New Findings on Chemical Linked to Bipolar Psychosis
The condition involves recurrent episodes of mania and depression, interspersed with “euthymic” periods with no depressive or manic symptoms. Manic episodes sometimes trigger psychotic symptoms such as hallucinations and delusions that are similar to acute psychosis in schizophrenia.
This and other similarities may indicate a partially shared basis or pathophysiology for these disorders. Furthermore, a range of overlapping “susceptibility” genes for both schizophrenia and bipolar disorder have been identified in large genetic studies.
Previous research has shown that a chemical called kynurenic acid (KYNA) is present at higher levels in the cerebrospinal fluid and the prefrontal cortex of people with bipolar disorder with psychosis and people with schizophrenia. Now, a team from the Karolinska Institute in Sweden has confirmed this finding and looked at the reason for the phenomenon.
“KYNA affects several signalling pathways important to brain function,” said researcher Professor Martin Schalling, M.D., Ph.D. It is normally produced during inflammation caused by exposure to stress or infection, for example, which themselves have been linked to psychotic episodes.
Researching the Link
Levels of an enzyme called KMO, which is involved in producing KYNA, were seen to be significantly reduced in the brains of 36 patients with schizophrenia and 19 patients with bipolar disorder plus psychosis compared to bipolar patients without psychosis and healthy people.
Further gene analysis was carried out on 493 patients with schizophrenia or bipolar disease and 1,044 comparable healthy people. Among the bipolar participants, psychotic episodes were almost twice as likely if the patient had a particular gene variant called KMO Arg452.
Tests on samples from a separate group of 55 patients showed that the KMO Arg452 variant was linked to both increased levels of KYNA in the cerebrospinal fluid, and to levels of KMO in the brain’s hippocampus.
Full results are published in the journal Molecular Psychiatry.
The authors write, “Genetic variation in KMO influences the risk for psychotic features in mania of bipolar disorder patients. This provides a possible mechanism for the previous findings of elevated CSF KYNA levels in those bipolar patients with lifetime psychotic features and positive association between KYNA levels and number of manic episodes.”
They hope the work will contribute to our understanding of the link between inflammation and psychosis. “Psychosis related to bipolar disease has a very high degree of heredity, up to 80 percent, but we don’t know which genes and which mechanisms are involved,” said Schalling,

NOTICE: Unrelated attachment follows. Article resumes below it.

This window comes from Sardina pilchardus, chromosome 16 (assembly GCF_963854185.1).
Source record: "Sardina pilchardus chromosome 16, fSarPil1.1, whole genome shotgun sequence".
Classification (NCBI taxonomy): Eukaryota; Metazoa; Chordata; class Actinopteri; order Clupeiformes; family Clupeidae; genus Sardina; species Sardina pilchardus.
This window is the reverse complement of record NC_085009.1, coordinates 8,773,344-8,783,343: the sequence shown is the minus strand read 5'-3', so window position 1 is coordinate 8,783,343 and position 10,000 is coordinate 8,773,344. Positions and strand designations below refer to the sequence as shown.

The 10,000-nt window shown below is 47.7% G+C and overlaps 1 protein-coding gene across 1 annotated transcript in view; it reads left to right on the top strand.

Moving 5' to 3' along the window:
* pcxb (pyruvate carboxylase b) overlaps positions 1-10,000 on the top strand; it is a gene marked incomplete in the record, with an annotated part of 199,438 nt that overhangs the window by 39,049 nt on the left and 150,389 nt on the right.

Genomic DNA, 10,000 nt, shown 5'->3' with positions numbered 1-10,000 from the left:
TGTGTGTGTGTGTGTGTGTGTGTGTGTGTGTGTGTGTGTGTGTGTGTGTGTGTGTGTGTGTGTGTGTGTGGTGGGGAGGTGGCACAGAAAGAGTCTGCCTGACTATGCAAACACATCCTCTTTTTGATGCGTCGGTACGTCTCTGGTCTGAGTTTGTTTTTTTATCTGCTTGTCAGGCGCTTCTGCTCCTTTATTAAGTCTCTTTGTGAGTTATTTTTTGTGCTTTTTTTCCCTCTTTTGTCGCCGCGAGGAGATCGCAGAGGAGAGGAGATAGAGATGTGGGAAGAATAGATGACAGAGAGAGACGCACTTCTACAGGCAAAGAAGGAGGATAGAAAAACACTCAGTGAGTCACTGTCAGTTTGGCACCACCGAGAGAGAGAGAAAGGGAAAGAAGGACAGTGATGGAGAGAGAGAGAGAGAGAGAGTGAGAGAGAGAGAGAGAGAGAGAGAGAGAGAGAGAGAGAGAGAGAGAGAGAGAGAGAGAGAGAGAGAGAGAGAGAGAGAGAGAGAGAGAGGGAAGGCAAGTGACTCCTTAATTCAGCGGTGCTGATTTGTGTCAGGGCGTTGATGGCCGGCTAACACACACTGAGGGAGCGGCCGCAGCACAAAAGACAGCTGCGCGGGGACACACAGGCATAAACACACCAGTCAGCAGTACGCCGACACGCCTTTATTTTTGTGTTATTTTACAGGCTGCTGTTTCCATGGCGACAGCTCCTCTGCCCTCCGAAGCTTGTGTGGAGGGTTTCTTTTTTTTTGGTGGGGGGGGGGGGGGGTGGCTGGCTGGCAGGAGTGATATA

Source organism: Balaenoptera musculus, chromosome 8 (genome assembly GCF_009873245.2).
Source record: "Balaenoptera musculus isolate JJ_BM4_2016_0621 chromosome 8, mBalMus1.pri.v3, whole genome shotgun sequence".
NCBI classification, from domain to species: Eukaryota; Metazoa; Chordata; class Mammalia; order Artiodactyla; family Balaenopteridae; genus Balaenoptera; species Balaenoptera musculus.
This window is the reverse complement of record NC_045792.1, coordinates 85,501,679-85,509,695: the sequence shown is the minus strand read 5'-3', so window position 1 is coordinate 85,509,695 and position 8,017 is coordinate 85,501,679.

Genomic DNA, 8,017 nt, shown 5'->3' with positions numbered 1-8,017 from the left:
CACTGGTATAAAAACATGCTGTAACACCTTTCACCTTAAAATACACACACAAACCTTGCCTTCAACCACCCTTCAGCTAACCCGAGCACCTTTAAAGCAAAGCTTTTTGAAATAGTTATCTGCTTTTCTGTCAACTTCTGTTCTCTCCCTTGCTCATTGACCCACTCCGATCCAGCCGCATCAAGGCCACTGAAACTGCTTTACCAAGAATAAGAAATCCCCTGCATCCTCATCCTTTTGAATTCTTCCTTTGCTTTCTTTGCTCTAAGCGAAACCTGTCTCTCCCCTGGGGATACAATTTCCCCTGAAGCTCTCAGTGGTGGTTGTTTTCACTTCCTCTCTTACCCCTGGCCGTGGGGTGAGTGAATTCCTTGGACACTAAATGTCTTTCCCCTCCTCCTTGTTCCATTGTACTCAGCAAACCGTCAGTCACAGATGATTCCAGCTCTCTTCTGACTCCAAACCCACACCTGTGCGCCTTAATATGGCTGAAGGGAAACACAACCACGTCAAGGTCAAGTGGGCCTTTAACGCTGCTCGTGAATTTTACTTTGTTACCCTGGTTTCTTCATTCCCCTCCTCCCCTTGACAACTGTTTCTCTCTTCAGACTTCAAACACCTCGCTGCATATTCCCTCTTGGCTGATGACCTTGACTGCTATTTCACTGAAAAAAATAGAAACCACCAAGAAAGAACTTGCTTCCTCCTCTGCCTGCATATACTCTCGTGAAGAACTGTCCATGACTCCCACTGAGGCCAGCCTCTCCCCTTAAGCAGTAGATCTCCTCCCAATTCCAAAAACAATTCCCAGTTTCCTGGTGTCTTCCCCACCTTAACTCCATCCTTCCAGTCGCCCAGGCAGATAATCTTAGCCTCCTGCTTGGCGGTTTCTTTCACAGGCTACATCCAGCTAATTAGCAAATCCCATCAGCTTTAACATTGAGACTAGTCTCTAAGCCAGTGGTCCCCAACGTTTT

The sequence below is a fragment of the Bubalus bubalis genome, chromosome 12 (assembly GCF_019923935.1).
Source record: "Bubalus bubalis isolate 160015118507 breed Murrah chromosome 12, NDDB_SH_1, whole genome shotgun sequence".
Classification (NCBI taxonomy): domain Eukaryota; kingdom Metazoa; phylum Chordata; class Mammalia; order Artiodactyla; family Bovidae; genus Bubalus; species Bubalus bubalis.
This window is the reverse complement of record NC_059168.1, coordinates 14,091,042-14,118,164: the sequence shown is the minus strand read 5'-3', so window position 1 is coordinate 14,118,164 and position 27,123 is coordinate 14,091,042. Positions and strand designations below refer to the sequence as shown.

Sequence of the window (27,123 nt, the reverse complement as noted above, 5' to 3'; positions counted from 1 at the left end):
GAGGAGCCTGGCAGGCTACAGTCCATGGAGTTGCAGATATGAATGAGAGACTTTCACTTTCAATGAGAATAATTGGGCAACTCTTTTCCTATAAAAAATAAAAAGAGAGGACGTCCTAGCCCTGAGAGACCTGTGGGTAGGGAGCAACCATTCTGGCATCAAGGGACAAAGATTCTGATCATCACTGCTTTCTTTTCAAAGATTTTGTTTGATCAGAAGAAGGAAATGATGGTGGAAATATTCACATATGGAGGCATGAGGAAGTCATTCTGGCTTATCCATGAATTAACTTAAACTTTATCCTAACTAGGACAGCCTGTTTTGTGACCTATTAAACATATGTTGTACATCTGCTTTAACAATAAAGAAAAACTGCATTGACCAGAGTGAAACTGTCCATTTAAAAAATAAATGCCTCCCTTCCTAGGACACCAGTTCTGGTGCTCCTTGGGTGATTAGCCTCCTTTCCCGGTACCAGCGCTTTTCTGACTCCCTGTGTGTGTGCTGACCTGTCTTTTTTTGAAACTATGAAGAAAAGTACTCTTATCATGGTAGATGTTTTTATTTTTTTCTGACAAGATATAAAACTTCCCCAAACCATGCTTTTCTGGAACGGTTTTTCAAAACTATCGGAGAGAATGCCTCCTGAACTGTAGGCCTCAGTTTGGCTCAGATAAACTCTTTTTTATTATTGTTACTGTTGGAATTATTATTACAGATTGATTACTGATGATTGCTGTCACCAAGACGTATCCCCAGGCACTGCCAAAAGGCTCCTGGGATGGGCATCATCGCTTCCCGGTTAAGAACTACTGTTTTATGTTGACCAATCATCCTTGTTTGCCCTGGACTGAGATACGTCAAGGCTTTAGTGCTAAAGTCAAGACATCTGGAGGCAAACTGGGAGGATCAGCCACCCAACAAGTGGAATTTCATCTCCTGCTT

The study gives “a new explanation that can be linked to signal systems activated by inflammation,” he said. “This has consequences for diagnostics, and paves the way for new therapies, since there is a large arsenal of already approved drugs that modulate inflammation.”
Other teams of researchers have also focused on levels of KYNA in patients with bipolar disorder. Dr. Conny Nordin of Linkoping University, Sweden, and her team saw that KYNA levels are increased in the brain of male bipolar disorder patients in the in-between euthymic state. They also found that KYNA levels rose with age in these patients, but not in men without bipolar disorder.
This team also believes that KYNA represents a shared feature of bipolar disorder and schizophrenia. They point out that KYNA is closely linked to dopamine activity in the midbrain, “indicating a potential role of this compound in dopamine-related diseases.”
“The functional significance of the observed elevation in brain KYNA levels (about 50 percent) is unclear,” they write. But experiments in rats suggest that the same rate of increase is “associated with a marked activation of the firing of midbrain dopamine neurons.” So this rise in brain KYNA in bipolar disorder “likely influences glutamatergic, cholinergic, and dopaminergic neurotransmission in these patients.”
These dysfunctions are known to progress with the course and severity of the disease, the team adds, because numerous studies have shown “an intimate relation between cognitive function and glutamatergic and cholinergic neurotransmission.”
When rats have drug-induced rises in KYNA, they show symptoms also seen in patients with bipolar disorder during both acute psychotic mania and euthymia, as well as in patients with schizophrenia. In addition, it impairs contextual learning and working memory in rats.
“Taken together, these findings suggest that KYNA might causally contribute to the development of the decline in cognitive function during the progression of bipolar disorder,” the team concluded.
Lavebratt, C., Olsson, S., Backlund, L., Frisen, L., Sellgren, C., Priebe, L., … Schalling, M. The KMO allele encoding Arg452 is associated with psychotic features in bipolar disorder type 1, and with increased CSF KYNA level and KMO expression. Molecular Psychiatry, 5 March 2013 doi:10.1038/mp.2013.11
Olsson, S. K., Samuelsson, M., … and Landen, M. Elevated levels of kynurenic acid in the cerebrospinal fluid of patients with bipolar disorder. Journal of Psychiatry and Neuroscience, May 2010 doi: 10.1503/jpn.090180
Collingwood, J. (2014). New Findings on Chemical Linked to Bipolar Psychosis. Psych Central. Retrieved on February 5, 2016, from http://psychcentral.com/news/2014/03/17/new-findings-on-chemical-linked-to-bipolar-psychosis/67218.html